Thursday, July 14, 2016

"like a river from its course" by kelli stuart

Easily one of the best novels I've read this year, Like a River from Its Course gives a perspective of World War II that you probably haven't heard.

An epic novel exposing the ugliness of war and the beauty of hope 

The city of Kiev was bombed in Hitler's blitzkrieg across the Soviet Union, but the constant siege was only the beginning for her citizens. In this sweeping historical saga, Kelli Stuart takes the reader on a captivating journey into the little-known history of Ukraine's tragedies through the eyes of four compelling characters who experience the same story from different perspectives.

Maria Ivanovna is only fourteen when the bombing begins and not much older when she is forced into work at a German labor camp. She must fight to survive and to make her way back to her beloved Ukraine.

Ivan Kyrilovich is falsely mistaken for a Jew and lined up with 34,000 other men, women, and children who are to be shot at the edge of Babi Yar, the "killing ditch." He survives, but not without devastating consequences.

Luda is sixteen when German soldiers rape her. Now pregnant with the child of the enemy, she is abandoned by her father, alone, and in pain. She must learn to trust family and friends again and find her own strength in order to discover the redemption that awaits.

Frederick Hermann is sure in his knowledge that the Führer's plans for domination are right and just. He is driven to succeed by a desire to please a demanding father and by his own blind faith in the ideals of Nazism.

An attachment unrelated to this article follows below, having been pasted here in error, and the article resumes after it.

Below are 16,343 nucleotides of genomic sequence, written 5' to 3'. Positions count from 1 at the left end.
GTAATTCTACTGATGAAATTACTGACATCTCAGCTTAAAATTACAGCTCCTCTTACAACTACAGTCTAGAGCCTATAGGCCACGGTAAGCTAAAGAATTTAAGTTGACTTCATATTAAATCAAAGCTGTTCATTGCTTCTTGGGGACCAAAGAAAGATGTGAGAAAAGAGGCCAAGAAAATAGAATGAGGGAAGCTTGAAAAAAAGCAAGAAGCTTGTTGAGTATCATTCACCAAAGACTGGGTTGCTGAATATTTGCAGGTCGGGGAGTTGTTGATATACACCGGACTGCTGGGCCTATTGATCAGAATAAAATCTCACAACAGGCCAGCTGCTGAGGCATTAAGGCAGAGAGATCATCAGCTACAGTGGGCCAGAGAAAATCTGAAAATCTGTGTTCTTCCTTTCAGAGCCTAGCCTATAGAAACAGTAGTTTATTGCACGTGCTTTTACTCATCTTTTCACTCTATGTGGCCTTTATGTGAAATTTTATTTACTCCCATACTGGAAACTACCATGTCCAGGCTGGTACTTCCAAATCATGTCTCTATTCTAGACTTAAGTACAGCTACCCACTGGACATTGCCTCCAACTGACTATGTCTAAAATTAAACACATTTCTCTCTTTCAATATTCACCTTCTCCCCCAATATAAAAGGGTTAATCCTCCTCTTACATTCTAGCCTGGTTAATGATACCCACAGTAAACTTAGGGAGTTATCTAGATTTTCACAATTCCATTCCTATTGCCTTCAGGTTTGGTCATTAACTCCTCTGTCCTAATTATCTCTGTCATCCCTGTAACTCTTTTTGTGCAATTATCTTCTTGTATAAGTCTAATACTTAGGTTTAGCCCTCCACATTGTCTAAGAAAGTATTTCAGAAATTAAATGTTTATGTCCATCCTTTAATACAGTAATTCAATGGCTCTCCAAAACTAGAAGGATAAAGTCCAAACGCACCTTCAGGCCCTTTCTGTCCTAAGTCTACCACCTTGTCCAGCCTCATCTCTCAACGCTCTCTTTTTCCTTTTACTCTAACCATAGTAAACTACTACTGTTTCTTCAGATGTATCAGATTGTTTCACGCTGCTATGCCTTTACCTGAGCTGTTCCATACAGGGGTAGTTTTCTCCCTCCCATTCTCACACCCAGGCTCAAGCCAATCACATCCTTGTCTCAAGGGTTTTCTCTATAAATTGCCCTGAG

Based on true stories gathered from fifteen years of research and interviews with Ukrainian World War II survivors, Like a River from Its Course is a story of love, war, heartache, forgiveness, and redemption. 

As I sit here at my computer, having just finished reading Like a River from its Course, I'm at a bit of a loss at what to say.

I have all the emotions. Sorrow. Anger. Joy. Relief.

While I've read many, many novels set during World War II, never have I read one from the perspectives of Ukrainians or Nazis. Never have I considered the atrocities taking place in the Soviet Union during the war.

Like a River from Its Course has shifted my perspective on the war.

I knew it was a horrible war. I've been to the Holocaust Museum in Washington, D.C. I've heard stories told by American veterans. I've watched countless Hollywood films set during the war. I've read The Hiding Place. But somehow, this novel has opened my eyes even more to the atrocities of war and helped me realize that things across the world were so much worse than I'd ever imagined.

I think this is due, in large part, to Kelli Stuart's decision to write the story in first person from four different perspectives: three Ukrainians and a German Nazi. Each story felt true, and each character had a unique voice that transported me into his or her world. At the very beginning of the novel, I did struggle to get a grasp on who was who—I think simply because the Russian names were foreign to me. Quickly, however, I became swept into the individual—and sometimes surprisingly intertwining—stories.